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Auckland businesses plan legal action over CBD roadworks

Author
Anne Gibson, NZ Herald,
Section
Business,
Publish Date
Monday, 17 December 2018, 1:55p.m.
Quay Street will see closures over the holiday period as part of extensive roadworks. (Photo / NZ Herald)
Quay Street will see closures over the holiday period as part of extensive roadworks. (Photo / NZ Herald)

Legal action is being planned by a powerful group of waterfront residents and businesses to stop Auckland Transport's plans to narrow Quay St from four lanes to two and initial enabling works due to start next week.

David Ramsay, chairman of the Shed 23 Princes Wharf residents' committee, said a group would go to the High Court seeking a judicial review of what was expected to be a non-notified consent to allow the initial works to be carried out.

Ramsay said that as of Friday last week, Auckland Transport "had not applied for resource consent but was advertising that the works would be starting in less than two weeks. Because the effect on local businesses and residents is more than minor, the Resource Management Act requires notification of affected parties, who have 20 working days to make submissions. Auckland Transport's attitude to date is that the effect on any other party is less than minor."

Auckland Transport's plan is to rework the waterfront street, creating wider footpaths and easier navigation, designed for a 30km/h speed. The area will also feature street furniture, trees and various opportunities for business and events. These changes will, however, necessitate a reduction of the number of lanes.

Auckland Transport's notice on the Quay St closure.

Auckland Transport's notice on the Quay St closure.

An Auckland Transport spokesman said this morning he did not know about the group but the works starting this month had been widely advertised.

Ramsay described a nightmarish scenario where residents and businesses struggled through roadblocks to access their places, had to prove they lived there to drive in, traffic congestion worsened and the city became more clogged as Auckland Council's vision of a more people-friendly waterfront was exercised.

Ramsay said people in the area were shocked to get an Auckland Transport road closure and detour notice for works, planned during the Christmas/New Year holiday period.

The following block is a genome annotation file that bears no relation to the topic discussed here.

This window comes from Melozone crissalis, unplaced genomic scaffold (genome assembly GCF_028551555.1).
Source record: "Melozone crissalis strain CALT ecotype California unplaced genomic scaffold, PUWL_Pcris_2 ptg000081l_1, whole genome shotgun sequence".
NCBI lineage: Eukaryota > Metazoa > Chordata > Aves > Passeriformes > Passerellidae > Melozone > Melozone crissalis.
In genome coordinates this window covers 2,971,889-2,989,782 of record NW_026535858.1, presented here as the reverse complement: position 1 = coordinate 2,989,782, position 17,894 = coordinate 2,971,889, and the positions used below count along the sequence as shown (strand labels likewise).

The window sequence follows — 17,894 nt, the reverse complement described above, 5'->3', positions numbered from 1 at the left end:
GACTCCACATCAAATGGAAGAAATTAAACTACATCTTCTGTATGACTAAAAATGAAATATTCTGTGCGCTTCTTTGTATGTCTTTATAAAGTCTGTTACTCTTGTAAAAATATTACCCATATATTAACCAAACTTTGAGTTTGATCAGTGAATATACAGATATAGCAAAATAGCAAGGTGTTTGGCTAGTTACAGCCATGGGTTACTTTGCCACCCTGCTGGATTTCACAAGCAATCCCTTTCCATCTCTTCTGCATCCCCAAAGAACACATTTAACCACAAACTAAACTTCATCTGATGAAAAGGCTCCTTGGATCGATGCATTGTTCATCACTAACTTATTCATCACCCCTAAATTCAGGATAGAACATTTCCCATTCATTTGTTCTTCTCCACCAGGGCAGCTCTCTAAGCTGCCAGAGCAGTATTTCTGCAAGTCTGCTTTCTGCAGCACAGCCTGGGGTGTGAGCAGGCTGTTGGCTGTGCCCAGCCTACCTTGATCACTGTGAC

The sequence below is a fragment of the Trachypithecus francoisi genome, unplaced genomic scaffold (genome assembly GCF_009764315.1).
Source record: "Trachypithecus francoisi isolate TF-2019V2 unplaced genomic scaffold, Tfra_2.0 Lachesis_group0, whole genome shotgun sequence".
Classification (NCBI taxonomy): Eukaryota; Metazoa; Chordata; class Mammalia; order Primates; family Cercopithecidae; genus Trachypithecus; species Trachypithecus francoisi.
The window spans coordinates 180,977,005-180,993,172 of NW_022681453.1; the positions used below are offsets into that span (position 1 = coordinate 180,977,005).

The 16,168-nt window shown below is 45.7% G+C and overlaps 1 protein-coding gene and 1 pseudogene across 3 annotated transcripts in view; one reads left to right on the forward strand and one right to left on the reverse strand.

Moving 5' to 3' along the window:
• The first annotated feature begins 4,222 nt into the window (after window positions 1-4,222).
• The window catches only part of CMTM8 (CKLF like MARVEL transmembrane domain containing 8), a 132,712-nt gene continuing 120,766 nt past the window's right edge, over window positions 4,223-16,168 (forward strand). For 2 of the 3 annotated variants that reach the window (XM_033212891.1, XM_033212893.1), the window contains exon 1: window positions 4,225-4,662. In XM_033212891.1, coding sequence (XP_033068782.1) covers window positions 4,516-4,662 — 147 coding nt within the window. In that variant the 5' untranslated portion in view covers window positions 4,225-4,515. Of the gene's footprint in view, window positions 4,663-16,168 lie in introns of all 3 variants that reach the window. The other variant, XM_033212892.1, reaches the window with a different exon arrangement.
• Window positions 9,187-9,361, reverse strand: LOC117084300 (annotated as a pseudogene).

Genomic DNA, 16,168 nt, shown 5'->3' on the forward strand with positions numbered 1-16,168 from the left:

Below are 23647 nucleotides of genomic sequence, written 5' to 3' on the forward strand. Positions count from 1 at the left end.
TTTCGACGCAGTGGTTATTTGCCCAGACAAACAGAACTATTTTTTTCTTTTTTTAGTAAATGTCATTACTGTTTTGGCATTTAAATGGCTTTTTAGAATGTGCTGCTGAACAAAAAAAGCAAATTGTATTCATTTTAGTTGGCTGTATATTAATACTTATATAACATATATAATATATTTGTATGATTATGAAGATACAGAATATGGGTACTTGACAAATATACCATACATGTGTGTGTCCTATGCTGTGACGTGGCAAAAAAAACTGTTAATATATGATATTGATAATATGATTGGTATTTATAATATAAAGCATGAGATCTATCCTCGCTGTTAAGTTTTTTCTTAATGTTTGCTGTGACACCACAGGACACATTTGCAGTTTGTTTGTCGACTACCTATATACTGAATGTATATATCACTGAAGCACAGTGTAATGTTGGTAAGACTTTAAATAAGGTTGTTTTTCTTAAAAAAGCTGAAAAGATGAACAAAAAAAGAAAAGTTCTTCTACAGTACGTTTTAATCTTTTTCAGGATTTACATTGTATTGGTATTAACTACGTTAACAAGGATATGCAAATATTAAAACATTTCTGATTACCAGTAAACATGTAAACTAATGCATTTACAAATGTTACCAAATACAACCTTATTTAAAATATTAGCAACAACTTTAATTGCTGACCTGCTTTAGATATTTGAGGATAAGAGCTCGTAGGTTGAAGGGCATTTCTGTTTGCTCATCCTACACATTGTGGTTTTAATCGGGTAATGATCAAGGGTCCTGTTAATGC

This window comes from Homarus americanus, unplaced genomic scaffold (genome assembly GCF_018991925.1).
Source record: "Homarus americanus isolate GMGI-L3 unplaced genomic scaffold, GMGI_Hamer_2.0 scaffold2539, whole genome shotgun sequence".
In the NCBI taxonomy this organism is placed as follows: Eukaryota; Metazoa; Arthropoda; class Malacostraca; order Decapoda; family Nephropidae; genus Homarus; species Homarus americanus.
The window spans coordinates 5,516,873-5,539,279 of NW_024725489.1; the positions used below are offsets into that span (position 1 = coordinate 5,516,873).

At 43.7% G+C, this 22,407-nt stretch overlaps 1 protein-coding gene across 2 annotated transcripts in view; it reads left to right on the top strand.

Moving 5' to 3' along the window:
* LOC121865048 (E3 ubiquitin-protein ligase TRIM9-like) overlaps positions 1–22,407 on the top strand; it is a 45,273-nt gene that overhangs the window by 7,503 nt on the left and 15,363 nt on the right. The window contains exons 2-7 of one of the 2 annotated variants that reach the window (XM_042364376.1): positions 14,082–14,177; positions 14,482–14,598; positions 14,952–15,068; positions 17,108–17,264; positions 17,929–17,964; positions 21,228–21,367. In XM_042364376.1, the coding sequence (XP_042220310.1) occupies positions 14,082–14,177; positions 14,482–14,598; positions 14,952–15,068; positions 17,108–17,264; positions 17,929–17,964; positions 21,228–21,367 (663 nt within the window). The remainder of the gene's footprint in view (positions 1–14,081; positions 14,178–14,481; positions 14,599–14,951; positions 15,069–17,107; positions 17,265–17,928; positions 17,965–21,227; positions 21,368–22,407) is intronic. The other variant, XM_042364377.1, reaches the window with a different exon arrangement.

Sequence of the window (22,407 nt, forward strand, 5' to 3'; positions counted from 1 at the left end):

This would be the subject of legal action, he said.

"We've received a notice saying work will start by relocating services from December 27, digging big trenches and closing Quay St to all but local traffic from Britomart to Lower Hobson St until January 6," Ramsay said.

Auckland Transport's notice advised of closures and detours around Quay St, cut back to one westbound and one eastbound lane from December 27 to January 6.

Access to the area would be maintained for local businesses and hotels, customers and residents, service and delivery vehicles and to those going to Princes and Queens Wharves and the Viaduct Harbour, Auckland Transport stressed.

"There are two aspects to this: the first is the long-term plan for Quay St, to reduce it from four lanes to one lane in each direction and the second is the works about to start next week," Ramsay said.

The enabling works, as well as permanent two-laning of Quay St, would create many issues and significant disruption, he said.

Martyn Reesby of Princes Wharf-headquartered financier Reesby Capital said that once local businesses understood the implications of the changes, he expected strong support.

The council's plans for Quay St: four traffic lanes reduced to two.

The council's plans for Quay St: four traffic lanes reduced to two.

The council was being asked to approve the works on a non-notified basis, saying that the effects were less than minor, he said.

"Obviously this is not the case. There are tens of thousands of people affected and hundreds of businesses. Council has not consulted properly with the businesses or residents or provided a proper notice that they intend closing Quay St permanently to one-lane from Christmas. They have deliberately done this so that we are unable to appeal. We found out about this only late last week and a lobby group is being formed to dispute the change. The timing of the consent application just before Christmas, and the short timeframe of the notice before starting the works, makes any appeal more difficult," Reesby said.

Law firm Duncan Cotterill had already been engaged and a letter sent to the council, putting it on notice about the group's intentions to take a legal challenge if works went ahead, Reesby said.

Although the plans had been widely promoted for some time, Reesby said the December 27 work's notice was a surprise to businesses in the area.

 

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